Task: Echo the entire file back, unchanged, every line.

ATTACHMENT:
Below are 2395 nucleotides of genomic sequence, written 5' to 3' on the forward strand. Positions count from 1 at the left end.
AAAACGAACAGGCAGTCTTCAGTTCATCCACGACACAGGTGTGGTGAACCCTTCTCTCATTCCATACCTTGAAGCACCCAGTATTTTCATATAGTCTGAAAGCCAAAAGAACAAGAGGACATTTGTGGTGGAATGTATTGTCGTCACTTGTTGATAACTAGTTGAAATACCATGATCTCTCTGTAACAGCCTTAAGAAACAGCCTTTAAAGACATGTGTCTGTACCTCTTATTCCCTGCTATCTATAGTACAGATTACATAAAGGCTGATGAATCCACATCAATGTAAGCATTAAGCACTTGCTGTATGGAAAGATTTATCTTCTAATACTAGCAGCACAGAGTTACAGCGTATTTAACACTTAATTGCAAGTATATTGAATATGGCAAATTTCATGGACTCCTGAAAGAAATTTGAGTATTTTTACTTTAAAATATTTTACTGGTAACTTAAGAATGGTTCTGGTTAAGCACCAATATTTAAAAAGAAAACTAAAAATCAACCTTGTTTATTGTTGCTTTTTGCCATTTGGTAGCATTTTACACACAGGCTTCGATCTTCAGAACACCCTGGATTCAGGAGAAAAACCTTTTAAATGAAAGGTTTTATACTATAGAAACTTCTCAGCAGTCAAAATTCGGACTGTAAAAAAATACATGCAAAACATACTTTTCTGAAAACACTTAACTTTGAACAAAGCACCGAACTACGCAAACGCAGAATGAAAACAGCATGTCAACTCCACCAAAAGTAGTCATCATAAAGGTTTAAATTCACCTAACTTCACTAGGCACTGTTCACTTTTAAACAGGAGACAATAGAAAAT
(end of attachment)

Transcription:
Below are 2395 nucleotides of genomic sequence, written 5' to 3' on the forward strand. Positions count from 1 at the left end.
AAAACGAACAGGCAGTCTTCAGTTCATCCACGACACAGGTGTGGTGAACCCTTCTCTCATTCCATACCTTGAAGCACCCAGTATTTTCATATAGTCTGAAAGCCAAAAGAACAAGAGGACATTTGTGGTGGAATGTATTGTCGTCACTTGTTGATAACTAGTTGAAATACCATGATCTCTCTGTAACAGCCTTAAGAAACAGCCTTTAAAGACATGTGTCTGTACCTCTTATTCCCTGCTATCTATAGTACAGATTACATAAAGGCTGATGAATCCACATCAATGTAAGCATTAAGCACTTGCTGTATGGAAAGATTTATCTTCTAATACTAGCAGCACAGAGTTACAGCGTATTTAACACTTAATTGCAAGTATATTGAATATGGCAAATTTCATGGACTCCTGAAAGAAATTTGAGTATTTTTACTTTAAAATATTTTACTGGTAACTTAAGAATGGTTCTGGTTAAGCACCAATATTTAAAAAGAAAACTAAAAATCAACCTTGTTTATTGTTGCTTTTTGCCATTTGGTAGCATTTTACACACAGGCTTCGATCTTCAGAACACCCTGGATTCAGGAGAAAAACCTTTTAAATGAAAGGTTTTATACTATAGAAACTTCTCAGCAGTCAAAATTCGGACTGTAAAAAAATACATGCAAAACATACTTTTCTGAAAACACTTAACTTTGAACAAAGCACCGAACTACGCAAACGCAGAATGAAAACAGCATGTCAACTCCACCAAAAGTAGTCATCATAAAGGTTTAAATTCACCTAACTTCACTAGGCACTGTTCACTTTTAAACAGGAGACAATAGAAAAT